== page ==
Chronic wounds (wounds that do not heal within 12 weeks) remain one of the most debilitating health problems in the UK and globally. It’s estimated that around 200,000 patients in the UK and 50 million globally suffer from chronic wounds such as leg ulcers and pressure sores. For the NHS, chronic wounds are a costly problem – it’s estimated about five per cent (£5.82 billion) of the NHS budget is spent on treatment. In cases where treatment is not successful, lower limb amputation may be required.
But these figures and costs are probably only the tip of the iceberg. A study in Denmark found that nearly 60 per cent of open pressure sores are not reported in medical records. If Denmark is typical, then the true global numbers and costs must be staggering.
Although considerable research into chronic wounds is taking place, a fully effective treatment method is yet to be established.
Why are chronic wounds so difficult to heal?
Chronic wounds are typically characterised by prolonged inflammation, often due to persistent microbial infection, which prevents the wound from progressing through the normal stages of the healing process.
In addition to infection, poor circulation, edema (swelling), inadequate nutrition and repetitive trauma to the wound are factors which can prevent normal wound healing.
Current Treatment Options
Currently the most effective treatment for chronic wounds is careful management via the use of dressings, antibiotics and debridement of necrotic tissue. In addition to this, negative pressure wound therapy (NPWT) can be used to remove bacterial infection and reduce inflammation.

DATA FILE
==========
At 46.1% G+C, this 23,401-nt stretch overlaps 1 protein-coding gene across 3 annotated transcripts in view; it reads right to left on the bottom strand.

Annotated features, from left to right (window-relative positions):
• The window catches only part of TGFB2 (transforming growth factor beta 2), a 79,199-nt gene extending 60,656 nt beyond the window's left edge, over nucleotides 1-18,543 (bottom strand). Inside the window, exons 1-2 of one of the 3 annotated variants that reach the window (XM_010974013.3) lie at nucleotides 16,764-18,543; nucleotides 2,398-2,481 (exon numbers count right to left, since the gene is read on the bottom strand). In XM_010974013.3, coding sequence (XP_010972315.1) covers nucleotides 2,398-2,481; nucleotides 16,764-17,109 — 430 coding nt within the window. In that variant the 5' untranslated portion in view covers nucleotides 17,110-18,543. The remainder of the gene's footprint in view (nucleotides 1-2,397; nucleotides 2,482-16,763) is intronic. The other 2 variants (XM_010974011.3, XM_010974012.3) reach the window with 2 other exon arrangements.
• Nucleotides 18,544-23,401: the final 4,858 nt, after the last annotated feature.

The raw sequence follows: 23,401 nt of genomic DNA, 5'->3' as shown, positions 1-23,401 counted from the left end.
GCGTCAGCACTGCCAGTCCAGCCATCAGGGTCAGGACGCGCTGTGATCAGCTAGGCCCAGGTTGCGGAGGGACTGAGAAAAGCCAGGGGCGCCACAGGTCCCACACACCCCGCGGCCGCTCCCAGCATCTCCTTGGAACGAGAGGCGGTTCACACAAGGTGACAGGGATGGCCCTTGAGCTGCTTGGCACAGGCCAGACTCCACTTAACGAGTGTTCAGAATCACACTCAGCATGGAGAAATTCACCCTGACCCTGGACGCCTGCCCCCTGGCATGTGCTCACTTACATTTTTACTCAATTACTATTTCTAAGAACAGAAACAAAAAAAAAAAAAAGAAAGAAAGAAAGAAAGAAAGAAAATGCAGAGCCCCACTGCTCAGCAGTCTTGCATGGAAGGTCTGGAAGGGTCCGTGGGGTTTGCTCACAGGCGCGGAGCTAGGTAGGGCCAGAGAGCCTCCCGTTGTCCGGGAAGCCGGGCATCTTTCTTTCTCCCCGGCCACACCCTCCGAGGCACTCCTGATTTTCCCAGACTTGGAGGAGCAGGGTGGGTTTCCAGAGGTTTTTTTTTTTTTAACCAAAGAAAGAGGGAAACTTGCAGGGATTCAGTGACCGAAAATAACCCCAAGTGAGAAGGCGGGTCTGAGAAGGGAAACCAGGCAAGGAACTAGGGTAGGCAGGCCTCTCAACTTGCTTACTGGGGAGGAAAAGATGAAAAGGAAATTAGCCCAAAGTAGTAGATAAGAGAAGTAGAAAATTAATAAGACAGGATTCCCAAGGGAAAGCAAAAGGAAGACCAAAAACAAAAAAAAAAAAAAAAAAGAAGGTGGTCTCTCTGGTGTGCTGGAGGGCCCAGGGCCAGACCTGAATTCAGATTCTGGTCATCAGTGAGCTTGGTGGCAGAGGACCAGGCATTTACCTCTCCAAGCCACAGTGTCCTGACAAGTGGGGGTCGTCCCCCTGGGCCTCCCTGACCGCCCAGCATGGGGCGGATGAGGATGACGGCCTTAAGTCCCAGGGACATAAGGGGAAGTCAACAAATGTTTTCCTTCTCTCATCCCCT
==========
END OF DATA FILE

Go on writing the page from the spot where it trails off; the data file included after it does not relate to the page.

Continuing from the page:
While such wound management methods provide the right conditions to allow healing to occur, they do not regenerate the wound or encourage new skin tissue to grow; therefore, they are not effective on all types of wounds.
RAFT’s Chronic Wound Research
RAFT’s researchers achieved success in the field of wound healing with their dermal replacement scaffold, Smart Matrix®. Smart Matrix® is currently in its 2nd clinical trial, where it is being used to heal acute wounds without the need for a skin graft – click here to learn more about Smart Matrix®. The research team is now looking to build on this success by creating a product which addresses the challenges presented by chronic wounds.
The aim of RAFT’s chronic wound project is to develop a novel biomaterial with antimicrobial properties, to act as a temporary skin while fighting infection. The biomaterial will also contain an active molecule with anti-inflammatory properties, and a naturally derived polymer which is known to encourage blood vessel formation.
Once implanted within the chronic wound, the biomaterial will remove the persistent infection and encourage a natural wound healing response.